Lushootseed Culture and the Shamanic Odyssey
An Anchored Radiance
This is the first comprehensive overview of the Native people of Puget Sound, who speak a Coast Salishan language called Lushootseed. They originally lived in communal cedar plank houses clustered along rivers and bays. Their complex, continually evolving religious attitudes and rituals were woven into daily life, the cycle of seasons, and long-term activities. Despite changes brought on by modern influences and Christianity, traditional beliefs still infuse Lushootseed life.
Drawing on established written sources and his own two decades of fieldwork, Miller depicts the Lushootseed people in an innovative way, building his cultural representation around the grand ritual known as the Shamanic Odyssey. In this ritual cooperating shamans journeyed together to the land of the dead to recover some kind of vitality stolen from the living. Miller sees the Shamanic Odyssey as a central lens on Lushootseed culture, epitomizing and validating in a public setting many of its important concerns and themes. In particular, the rite brought together a number of distinct aspects or "vehicles" of culture, including the cosmos, canoe, house, body, and the network of social relations radiating across the Lushootseed waterscape.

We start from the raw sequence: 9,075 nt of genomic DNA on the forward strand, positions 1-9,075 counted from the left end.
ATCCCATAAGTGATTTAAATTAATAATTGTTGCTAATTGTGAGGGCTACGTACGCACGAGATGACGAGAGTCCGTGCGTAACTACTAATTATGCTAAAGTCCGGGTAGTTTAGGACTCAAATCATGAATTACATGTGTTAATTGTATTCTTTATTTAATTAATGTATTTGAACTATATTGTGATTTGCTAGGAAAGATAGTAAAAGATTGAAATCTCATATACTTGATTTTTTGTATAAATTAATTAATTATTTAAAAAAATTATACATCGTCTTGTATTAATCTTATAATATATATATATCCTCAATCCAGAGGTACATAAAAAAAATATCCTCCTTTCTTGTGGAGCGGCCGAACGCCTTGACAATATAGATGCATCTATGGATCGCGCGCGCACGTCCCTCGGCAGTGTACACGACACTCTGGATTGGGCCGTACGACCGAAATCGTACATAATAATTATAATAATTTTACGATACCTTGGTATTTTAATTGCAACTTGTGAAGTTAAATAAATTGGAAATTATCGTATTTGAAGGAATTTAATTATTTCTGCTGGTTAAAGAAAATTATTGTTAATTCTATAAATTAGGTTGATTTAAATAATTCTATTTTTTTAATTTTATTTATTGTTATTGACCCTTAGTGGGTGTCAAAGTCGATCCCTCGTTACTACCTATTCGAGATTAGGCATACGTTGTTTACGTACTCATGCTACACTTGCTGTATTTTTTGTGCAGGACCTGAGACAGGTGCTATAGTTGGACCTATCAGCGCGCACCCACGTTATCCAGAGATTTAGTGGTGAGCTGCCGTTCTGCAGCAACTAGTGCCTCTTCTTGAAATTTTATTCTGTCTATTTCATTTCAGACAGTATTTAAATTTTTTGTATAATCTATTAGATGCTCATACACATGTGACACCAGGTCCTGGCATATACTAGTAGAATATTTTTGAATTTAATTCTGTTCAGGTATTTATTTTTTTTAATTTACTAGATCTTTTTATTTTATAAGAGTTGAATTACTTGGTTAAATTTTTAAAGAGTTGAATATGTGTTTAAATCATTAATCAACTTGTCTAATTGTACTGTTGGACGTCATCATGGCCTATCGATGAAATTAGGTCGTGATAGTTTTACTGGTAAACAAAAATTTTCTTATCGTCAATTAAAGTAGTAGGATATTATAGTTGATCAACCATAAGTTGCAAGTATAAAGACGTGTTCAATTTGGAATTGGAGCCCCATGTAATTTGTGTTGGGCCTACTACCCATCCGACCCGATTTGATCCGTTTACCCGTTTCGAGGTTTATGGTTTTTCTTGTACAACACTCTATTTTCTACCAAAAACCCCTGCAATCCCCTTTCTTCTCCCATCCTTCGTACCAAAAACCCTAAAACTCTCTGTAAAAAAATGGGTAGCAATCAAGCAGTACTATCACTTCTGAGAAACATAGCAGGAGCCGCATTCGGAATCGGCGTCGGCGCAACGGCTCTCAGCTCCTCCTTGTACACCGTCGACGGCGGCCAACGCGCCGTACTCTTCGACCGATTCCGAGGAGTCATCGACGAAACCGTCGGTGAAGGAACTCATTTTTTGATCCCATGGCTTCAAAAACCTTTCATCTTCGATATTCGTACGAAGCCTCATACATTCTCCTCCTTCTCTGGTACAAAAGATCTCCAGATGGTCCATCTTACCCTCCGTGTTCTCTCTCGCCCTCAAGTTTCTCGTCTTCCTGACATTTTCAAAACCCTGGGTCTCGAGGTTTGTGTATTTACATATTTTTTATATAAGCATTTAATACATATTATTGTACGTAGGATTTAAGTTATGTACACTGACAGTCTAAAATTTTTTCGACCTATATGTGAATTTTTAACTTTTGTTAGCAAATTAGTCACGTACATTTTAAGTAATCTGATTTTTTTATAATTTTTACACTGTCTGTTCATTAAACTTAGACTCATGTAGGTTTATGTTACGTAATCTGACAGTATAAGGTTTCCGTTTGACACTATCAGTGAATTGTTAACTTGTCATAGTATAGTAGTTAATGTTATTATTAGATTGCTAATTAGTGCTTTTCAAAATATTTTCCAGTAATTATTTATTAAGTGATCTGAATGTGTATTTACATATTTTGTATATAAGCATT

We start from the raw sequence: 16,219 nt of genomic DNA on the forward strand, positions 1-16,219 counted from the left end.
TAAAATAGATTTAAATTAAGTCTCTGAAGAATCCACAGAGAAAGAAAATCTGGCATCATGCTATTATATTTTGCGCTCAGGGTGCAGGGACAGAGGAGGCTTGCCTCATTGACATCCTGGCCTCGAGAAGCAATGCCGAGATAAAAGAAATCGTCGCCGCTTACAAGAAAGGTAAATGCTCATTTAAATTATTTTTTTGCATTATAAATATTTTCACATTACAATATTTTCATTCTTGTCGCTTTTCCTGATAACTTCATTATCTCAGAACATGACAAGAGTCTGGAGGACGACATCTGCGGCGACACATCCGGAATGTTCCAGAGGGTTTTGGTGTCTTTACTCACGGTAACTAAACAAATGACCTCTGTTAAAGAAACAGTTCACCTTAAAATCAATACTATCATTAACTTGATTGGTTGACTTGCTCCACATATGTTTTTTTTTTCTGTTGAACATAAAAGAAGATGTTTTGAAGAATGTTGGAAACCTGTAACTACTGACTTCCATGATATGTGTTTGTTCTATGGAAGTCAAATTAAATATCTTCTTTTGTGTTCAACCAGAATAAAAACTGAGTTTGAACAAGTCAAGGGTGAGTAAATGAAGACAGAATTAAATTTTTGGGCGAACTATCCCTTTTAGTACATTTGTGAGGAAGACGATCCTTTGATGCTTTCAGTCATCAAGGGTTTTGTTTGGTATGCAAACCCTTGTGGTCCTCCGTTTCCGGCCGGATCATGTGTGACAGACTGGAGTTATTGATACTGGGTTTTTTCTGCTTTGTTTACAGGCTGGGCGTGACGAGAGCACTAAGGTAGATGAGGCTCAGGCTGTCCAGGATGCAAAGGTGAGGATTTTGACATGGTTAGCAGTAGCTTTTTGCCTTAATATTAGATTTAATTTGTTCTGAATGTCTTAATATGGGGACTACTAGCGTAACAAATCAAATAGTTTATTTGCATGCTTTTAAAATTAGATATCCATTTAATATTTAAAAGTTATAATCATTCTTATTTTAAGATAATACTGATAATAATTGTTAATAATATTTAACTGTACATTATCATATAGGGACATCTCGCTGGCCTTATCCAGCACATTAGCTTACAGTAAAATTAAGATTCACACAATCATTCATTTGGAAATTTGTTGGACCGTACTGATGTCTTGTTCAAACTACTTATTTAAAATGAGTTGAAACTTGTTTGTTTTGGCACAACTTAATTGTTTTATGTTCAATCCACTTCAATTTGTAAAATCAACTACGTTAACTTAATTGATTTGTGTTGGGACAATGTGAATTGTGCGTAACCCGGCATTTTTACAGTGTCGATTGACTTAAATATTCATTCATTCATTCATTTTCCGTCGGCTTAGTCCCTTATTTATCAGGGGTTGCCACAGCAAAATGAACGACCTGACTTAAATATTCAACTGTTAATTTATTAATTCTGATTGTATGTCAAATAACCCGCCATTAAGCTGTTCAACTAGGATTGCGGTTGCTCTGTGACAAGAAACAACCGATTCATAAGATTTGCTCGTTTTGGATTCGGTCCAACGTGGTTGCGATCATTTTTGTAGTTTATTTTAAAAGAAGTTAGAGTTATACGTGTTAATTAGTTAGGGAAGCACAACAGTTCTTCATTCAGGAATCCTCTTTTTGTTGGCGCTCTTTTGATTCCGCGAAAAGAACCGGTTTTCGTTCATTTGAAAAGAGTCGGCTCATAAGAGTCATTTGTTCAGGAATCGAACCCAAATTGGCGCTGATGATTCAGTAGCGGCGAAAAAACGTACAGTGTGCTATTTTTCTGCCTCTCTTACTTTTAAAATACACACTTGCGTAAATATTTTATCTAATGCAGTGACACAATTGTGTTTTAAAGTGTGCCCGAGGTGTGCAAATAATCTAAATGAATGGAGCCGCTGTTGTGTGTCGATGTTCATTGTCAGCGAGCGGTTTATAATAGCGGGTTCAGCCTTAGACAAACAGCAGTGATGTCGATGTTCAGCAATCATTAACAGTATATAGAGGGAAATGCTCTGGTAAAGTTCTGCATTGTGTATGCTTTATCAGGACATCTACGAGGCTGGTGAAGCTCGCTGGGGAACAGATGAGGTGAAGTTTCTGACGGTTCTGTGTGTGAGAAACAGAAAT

177 pp ~ illustrated — ©1999